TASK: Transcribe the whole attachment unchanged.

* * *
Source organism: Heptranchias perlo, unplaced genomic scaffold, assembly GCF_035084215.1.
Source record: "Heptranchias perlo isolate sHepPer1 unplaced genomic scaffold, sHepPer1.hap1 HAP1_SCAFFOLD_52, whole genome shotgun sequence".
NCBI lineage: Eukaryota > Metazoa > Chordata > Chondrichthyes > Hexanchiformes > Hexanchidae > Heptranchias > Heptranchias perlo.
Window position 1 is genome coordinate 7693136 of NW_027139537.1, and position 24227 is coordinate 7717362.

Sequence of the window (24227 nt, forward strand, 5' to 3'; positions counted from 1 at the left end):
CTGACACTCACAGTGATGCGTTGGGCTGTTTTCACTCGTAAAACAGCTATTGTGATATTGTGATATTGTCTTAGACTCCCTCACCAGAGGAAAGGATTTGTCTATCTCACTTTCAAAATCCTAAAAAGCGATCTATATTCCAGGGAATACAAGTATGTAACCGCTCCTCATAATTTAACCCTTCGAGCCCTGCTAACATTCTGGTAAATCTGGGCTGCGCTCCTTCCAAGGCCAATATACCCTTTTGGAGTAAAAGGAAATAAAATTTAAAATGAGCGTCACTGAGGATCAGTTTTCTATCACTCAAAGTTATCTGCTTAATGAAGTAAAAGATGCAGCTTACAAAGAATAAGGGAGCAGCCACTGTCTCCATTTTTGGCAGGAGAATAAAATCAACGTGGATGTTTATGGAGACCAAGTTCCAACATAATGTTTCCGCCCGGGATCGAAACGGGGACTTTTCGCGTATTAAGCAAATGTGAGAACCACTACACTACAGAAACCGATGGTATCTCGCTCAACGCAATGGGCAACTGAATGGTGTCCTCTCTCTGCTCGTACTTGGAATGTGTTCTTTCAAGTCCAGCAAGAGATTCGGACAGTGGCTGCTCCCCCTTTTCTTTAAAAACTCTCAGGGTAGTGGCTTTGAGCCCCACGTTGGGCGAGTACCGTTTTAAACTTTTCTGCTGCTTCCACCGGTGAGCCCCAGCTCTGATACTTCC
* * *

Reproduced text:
Source organism: Heptranchias perlo, unplaced genomic scaffold, assembly GCF_035084215.1.
Source record: "Heptranchias perlo isolate sHepPer1 unplaced genomic scaffold, sHepPer1.hap1 HAP1_SCAFFOLD_52, whole genome shotgun sequence".
NCBI lineage: Eukaryota > Metazoa > Chordata > Chondrichthyes > Hexanchiformes > Hexanchidae > Heptranchias > Heptranchias perlo.
Window position 1 is genome coordinate 7693136 of NW_027139537.1, and position 24227 is coordinate 7717362.

Sequence of the window (24227 nt, forward strand, 5' to 3'; positions counted from 1 at the left end):
CTGACACTCACAGTGATGCGTTGGGCTGTTTTCACTCGTAAAACAGCTATTGTGATATTGTGATATTGTCTTAGACTCCCTCACCAGAGGAAAGGATTTGTCTATCTCACTTTCAAAATCCTAAAAAGCGATCTATATTCCAGGGAATACAAGTATGTAACCGCTCCTCATAATTTAACCCTTCGAGCCCTGCTAACATTCTGGTAAATCTGGGCTGCGCTCCTTCCAAGGCCAATATACCCTTTTGGAGTAAAAGGAAATAAAATTTAAAATGAGCGTCACTGAGGATCAGTTTTCTATCACTCAAAGTTATCTGCTTAATGAAGTAAAAGATGCAGCTTACAAAGAATAAGGGAGCAGCCACTGTCTCCATTTTTGGCAGGAGAATAAAATCAACGTGGATGTTTATGGAGACCAAGTTCCAACATAATGTTTCCGCCCGGGATCGAAACGGGGACTTTTCGCGTATTAAGCAAATGTGAGAACCACTACACTACAGAAACCGATGGTATCTCGCTCAACGCAATGGGCAACTGAATGGTGTCCTCTCTCTGCTCGTACTTGGAATGTGTTCTTTCAAGTCCAGCAAGAGATTCGGACAGTGGCTGCTCCCCCTTTTCTTTAAAAACTCTCAGGGTAGTGGCTTTGAGCCCCACGTTGGGCGAGTACCGTTTTAAACTTTTCTGCTGCTTCCACCGGTGAGCCCCAGCTCTGATACTTCC